Appeal from an order of the Supreme Court, Orleans County (Tracey A. Bannister, J.), entered April 21, 2009 in a personal injury action. The order, insofar as appealed from, denied in part the motion of defendants Steven Snyder and Barbara Castricone for summary judgment.
Published by New York State Law Reporting Bureau pursuant to Judiciary Law § 431.
This opinion is uncorrected and subject to revision before publication in the Official Reports.
PRESENT: SMITH, J.P., FAHEY, CARNI, AND GREEN, JJ.
It is hereby ORDERED that the order insofar as appealed from is unanimously reversed on the law without costs, the motion is granted in its entirety and the complaint against defendants Steven Snyder and Barbara Castricone is dismissed.
Plaintiff commenced this action seeking damages for injuries sustained by her son when he was bitten by a dog in an apartment owned by Steven Snyder and Barbara Castricone (collectively, defendants). Supreme Court granted that part of the motion of defendants for summary judgment "with respect to the allegation that [they] had actual notice of the vicious propensities of the [dog in question]" and denied that part of the motion seeking summary judgment "to the extent that [they] had constructive notice of the vicious propensities of [that dog]...." We agree with defendants that the court should have granted the motion in its entirety. We therefore reverse the order insofar as appealed from, grant the motion in its entirety and dismiss the complaint against defendants.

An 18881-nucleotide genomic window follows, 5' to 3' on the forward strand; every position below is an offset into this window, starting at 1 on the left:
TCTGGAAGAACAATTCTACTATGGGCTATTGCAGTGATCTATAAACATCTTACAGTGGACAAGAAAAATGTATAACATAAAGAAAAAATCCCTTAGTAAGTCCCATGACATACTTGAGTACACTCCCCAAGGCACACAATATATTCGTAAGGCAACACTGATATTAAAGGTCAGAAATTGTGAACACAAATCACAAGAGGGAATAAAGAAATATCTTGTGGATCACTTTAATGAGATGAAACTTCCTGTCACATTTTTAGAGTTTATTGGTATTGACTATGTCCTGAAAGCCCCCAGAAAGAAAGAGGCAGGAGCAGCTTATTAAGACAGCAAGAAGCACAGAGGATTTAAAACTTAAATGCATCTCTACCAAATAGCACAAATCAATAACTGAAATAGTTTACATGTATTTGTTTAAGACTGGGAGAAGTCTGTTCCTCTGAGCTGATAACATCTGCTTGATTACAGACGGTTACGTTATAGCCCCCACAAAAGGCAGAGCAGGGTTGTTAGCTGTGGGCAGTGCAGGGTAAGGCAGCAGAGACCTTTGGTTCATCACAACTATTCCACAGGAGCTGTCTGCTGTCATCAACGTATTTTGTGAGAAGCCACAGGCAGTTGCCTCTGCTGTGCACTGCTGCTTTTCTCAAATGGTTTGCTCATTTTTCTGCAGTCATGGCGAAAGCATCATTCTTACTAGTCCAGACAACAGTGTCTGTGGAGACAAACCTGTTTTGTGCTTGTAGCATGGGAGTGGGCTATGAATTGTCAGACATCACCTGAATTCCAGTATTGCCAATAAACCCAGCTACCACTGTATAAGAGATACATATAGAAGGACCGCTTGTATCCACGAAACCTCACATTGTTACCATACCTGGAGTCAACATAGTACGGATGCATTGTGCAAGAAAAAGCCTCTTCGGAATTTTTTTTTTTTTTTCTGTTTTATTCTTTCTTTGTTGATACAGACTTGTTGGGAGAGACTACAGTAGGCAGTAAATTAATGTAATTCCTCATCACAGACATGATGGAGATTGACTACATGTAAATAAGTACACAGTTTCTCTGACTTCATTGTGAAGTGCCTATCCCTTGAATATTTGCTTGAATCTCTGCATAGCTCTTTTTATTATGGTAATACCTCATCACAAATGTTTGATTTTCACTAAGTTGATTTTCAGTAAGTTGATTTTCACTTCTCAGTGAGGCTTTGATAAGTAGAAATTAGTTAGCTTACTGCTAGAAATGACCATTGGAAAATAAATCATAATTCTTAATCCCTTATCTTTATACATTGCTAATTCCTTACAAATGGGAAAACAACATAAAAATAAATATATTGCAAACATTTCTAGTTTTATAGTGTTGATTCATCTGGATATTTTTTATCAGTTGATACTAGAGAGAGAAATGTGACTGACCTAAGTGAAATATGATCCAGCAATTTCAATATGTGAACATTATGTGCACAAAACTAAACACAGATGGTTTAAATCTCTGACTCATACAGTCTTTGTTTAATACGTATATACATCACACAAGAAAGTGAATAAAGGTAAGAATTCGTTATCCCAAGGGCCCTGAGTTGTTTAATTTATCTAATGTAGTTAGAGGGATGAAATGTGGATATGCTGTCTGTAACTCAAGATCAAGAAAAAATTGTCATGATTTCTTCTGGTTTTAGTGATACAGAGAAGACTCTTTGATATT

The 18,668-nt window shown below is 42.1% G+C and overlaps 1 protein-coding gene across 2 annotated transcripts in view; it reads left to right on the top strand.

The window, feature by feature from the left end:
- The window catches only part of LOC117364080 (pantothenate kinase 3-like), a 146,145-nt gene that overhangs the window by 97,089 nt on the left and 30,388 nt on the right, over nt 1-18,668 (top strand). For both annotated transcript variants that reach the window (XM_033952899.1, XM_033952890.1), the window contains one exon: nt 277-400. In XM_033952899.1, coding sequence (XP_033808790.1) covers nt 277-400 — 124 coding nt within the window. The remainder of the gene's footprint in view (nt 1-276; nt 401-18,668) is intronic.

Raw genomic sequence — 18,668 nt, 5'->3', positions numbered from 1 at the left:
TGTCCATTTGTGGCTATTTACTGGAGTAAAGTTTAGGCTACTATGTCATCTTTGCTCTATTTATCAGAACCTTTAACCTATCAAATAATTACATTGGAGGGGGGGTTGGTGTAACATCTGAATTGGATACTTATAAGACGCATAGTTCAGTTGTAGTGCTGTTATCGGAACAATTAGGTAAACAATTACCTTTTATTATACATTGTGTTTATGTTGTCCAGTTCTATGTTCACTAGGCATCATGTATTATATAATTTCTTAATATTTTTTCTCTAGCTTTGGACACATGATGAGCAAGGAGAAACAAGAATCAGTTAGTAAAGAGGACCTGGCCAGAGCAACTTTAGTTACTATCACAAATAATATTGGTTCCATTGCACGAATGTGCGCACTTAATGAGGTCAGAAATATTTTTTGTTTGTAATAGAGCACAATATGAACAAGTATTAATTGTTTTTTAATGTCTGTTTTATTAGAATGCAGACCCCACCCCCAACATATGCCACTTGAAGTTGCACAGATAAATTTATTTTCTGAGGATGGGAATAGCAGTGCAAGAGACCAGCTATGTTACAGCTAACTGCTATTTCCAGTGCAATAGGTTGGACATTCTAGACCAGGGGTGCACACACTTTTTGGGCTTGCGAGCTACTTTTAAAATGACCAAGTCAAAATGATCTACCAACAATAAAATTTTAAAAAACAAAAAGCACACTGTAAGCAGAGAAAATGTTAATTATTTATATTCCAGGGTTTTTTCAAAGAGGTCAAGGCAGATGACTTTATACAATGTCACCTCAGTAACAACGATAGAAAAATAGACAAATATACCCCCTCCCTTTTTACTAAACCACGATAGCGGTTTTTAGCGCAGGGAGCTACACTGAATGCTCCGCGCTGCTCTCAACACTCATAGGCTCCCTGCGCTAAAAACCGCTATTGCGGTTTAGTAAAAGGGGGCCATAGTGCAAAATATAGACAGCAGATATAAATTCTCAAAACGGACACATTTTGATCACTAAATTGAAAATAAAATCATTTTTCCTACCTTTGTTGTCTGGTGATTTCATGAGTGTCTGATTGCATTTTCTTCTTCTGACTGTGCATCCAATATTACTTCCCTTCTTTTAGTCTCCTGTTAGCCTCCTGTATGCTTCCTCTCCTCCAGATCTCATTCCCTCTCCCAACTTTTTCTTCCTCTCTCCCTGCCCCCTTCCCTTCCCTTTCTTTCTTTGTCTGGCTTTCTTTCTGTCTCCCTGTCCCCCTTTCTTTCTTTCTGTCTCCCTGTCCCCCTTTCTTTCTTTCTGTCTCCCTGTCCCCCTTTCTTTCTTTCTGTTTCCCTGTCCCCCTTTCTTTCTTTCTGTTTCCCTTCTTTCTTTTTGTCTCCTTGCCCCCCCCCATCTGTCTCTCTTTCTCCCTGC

In support of their motion, defendants established that they had no actual or constructive notice that the dog in question had vicious propensities (see Petrone v Fernandez, 12 NY3d 546, 550; Bernstein v Penny Whistle Toys, Inc., 10 NY3d 787), and plaintiff failed to raise a triable issue of fact in opposition (see Yeostros v Jackson, 258 AD2d 886). "The fact that others may have been on notice of the dog's allegedly vicious [propensities] does not establish that" defendants, who were not aware of the presence of the dog in the apartment and had received no complaints with respect to the dog, were also on notice (Smedley v Ellinwood, 21 AD3d 676, 676). Finally, even assuming, arguendo, that plaintiff raised a triable issue of fact whether defendants had constructive knowledge that the dog was in the apartment, we conclude that "[k]nowledge of the existence of the dog, in and of itself, does not support the inference that [defendants] knew of its vicious propensities' " (LePore v DiCarlo, 272 AD2d 878, 879, lv denied 95 NY2d 761).
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